Classroom Methodology

Teaching at the Right Level (TaRL) is an evidence-based approach pioneered by Pratham, that moulds classroom instruction to a child’s learning level. The crux of the approach is grouping children according to their learning levels, focusing on foundational reading and mathematics skills, and targeting instruction to a child’s current level.

What are TaRL’s core classroom principles?

TaRL classes break free of the “chalk and talk” practices commonly found in primary school classrooms across the world by encouraging the use of engaging, fun, and creative activities focused on building foundational reading and mathematics skills. TaRL classes are…

Responsive

Primary school classrooms in developing countries often have large numbers of children at different stages of the learning process. In many nations, even by Grade 3, most children are already behind the grade level in reading and mathematics. In contrast to instruction in standard classroom settings, the TaRL approach assists instructors by creating groups of children at similar learning levels, allowing instruction to revolve around the current levels of the children, rather than a predetermined curriculum for the entire class. As children progress, the instructor reassesses and reassigns them to more advanced groups.

Focused on foundational skills

In many national curricula, after the first two years of primary school, instructors spend less time building foundational skills such as reading, number recognition and basic operations, and devote more attention to advanced topics. What happens to the many children who are not yet reading, adding or subtracting at grade level? Unfortunately, they are rarely given an opportunity to catch up. They fall further and further behind. For example, according to UWEZO reports, only 3 out of 10 Grade 3 children in Kenya were able to do Grade 2 work in 2015. In Uganda, 41.4% of children were not able to read syllables or words in a local language, almost 18% were unable to recognise numbers, and 27% were unable to solve any basic operations by Grade 3. The TaRL approach makes time for foundational skills in middle and upper primary school, creating a safety net for the children who have fallen behind.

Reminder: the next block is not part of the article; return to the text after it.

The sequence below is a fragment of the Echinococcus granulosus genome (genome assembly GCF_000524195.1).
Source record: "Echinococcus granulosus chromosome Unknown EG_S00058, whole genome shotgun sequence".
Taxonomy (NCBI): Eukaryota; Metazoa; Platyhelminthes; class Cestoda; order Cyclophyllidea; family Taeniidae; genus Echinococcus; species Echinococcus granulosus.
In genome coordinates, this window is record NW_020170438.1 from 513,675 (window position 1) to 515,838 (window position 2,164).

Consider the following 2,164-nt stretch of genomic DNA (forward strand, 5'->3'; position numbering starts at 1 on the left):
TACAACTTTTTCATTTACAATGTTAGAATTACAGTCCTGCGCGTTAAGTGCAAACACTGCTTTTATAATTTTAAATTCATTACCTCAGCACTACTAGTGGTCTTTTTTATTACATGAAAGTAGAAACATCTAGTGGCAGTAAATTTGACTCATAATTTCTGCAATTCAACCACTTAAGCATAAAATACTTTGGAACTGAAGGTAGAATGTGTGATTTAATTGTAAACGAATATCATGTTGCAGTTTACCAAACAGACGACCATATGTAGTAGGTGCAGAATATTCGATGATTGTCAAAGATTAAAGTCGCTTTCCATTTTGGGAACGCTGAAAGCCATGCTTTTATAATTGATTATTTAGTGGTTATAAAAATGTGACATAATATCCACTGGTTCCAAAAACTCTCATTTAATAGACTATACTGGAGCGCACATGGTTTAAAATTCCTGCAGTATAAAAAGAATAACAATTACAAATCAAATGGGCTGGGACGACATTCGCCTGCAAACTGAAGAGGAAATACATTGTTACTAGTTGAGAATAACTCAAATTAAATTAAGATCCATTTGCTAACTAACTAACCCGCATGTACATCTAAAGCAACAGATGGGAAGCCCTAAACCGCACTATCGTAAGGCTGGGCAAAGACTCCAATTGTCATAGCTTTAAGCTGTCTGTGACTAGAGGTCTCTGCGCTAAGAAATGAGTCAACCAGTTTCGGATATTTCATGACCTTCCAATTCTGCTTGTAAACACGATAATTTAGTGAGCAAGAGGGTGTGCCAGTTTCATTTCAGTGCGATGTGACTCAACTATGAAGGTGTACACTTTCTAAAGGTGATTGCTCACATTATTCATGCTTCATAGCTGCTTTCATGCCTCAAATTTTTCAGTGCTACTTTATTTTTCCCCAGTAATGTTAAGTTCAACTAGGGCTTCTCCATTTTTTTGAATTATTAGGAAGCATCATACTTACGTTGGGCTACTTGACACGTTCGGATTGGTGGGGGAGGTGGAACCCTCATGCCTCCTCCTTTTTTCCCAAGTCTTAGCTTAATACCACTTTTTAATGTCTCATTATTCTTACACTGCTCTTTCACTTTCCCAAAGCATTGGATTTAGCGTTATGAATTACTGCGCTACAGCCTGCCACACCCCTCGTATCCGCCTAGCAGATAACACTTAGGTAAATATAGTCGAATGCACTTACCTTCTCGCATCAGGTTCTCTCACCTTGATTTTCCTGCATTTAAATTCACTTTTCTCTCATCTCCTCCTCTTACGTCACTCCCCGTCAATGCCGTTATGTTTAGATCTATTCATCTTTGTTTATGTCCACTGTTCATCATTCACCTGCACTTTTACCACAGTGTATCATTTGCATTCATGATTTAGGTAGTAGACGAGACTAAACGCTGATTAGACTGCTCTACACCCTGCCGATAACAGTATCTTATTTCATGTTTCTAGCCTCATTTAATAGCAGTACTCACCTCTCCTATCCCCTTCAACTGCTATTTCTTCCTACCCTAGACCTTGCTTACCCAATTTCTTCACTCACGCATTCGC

Child-centred

In contrast to many standard classroom approaches, TaRL actively engages children, encouraging participation throughout each class. Instructors engage children in discussions and demonstrations, providing space for them to ask questions and helping them learn through collaboration. They provide structure and support, while adjusting to the children’s pace.

Multifaceted

In the course of a TaRL class, children read, write, speak, listen, practise sums, demonstrate activities, collaborate, and move around the classroom. Classes are fun and fast-paced, and children strengthen a number of skills simultaneously. TaRL classes incorporate whole-group, small-group and individual activities, giving children the opportunity to teach and learn from each other. Instructors make sure that each child participates in small-group activities by checking in on groups to encourage active involvement. During individual practice, the instructor has time to provide one-on-one support, and notes whether children are lagging or progressing.

Lively

TaRL transforms the classroom environment: desks and chairs are pushed aside, and the class is conducted on the floor. Children move easily into their small groups, where they use the floor space to write and practise sums. Instructors often sit on the floor with the children during whole-group activities, and move around to give children one-on-one attention during small-group and individual activities. This use of space helps to strengthen the connection between instructor and child, and encourages more learner time on task